Injectable Stem Cell Therapies Could Improve Outcomes for a Wide Array of Rare Diseases

SMUP-IA-o1

A company called Medipost is developing a new treatment for osteoarthritis which is injectable. Currently, the number of treatments available for this condition are extremely limited and oral drugs or surgical options are not always ideal for patients.

This new therapy is called SMUP-IA-o1. It its a mesenchymal stem cell therapy which researchers believe could more directly treat the affected joint in the knee. The therapy has received approval for an initial Phase 1 trial which is still underway. The first round of treatments was completed in October 2019. This research is being conducted at Seoul National University.

This trial will provide important data on the versatility of the therapy for treating other joints besides knees such as the hips and ankles.

This research is still in the early stages but researchers are optimistic about its promise.

Other ailments that the team believes SMUP-Cells may benefit are dementia, hair loss, and diabetic nephropathy.

Other Ventures

In addition to SMUP-IA-01, Medipost is continuing their work with cord blood storage. This blood is stored for future potential stem cell therapies. These may treat polio, developmental disorders, and cerebral palsy among others.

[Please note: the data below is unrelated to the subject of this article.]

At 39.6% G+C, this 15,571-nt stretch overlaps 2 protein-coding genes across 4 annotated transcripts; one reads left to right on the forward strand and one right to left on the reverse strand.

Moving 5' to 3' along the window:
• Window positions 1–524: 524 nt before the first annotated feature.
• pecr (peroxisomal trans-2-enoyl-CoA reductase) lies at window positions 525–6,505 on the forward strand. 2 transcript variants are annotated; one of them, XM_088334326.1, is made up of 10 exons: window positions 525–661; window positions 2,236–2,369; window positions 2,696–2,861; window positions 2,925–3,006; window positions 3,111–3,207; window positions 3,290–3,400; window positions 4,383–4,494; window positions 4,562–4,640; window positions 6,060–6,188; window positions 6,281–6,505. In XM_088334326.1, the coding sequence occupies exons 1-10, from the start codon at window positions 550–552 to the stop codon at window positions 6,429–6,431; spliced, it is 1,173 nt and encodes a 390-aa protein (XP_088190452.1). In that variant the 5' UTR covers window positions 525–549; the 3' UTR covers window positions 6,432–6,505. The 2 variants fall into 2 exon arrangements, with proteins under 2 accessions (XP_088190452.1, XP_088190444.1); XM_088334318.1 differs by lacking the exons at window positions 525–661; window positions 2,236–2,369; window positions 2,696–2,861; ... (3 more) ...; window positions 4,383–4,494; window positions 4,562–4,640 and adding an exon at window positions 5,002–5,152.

Cord blood can be stored for 40 years or longer. First open in 2000, Medipost’s bank is now the largest cord blood bank in Korea. As of November 2019, they were storing blood for 247,934 families.

Furthermore, Medipost has an investigative preventative therapy for bronchopulmonary dysplasia in a Phase 2 trial in Korea. It has already completed a Phase 1/2 trial in the United States. The therapy is called Pneumostem.

Finally, a stem cell treatment called Neurostem has completed a Phase 1 trial for Alzheimer’s disease. A Phase 2a trial is currently underway.

In recent years, stem cell therapies have developed dramatically and companies like Medipost are helping to ensure these new treatments reach patients faster.

You can read more about this progress here.


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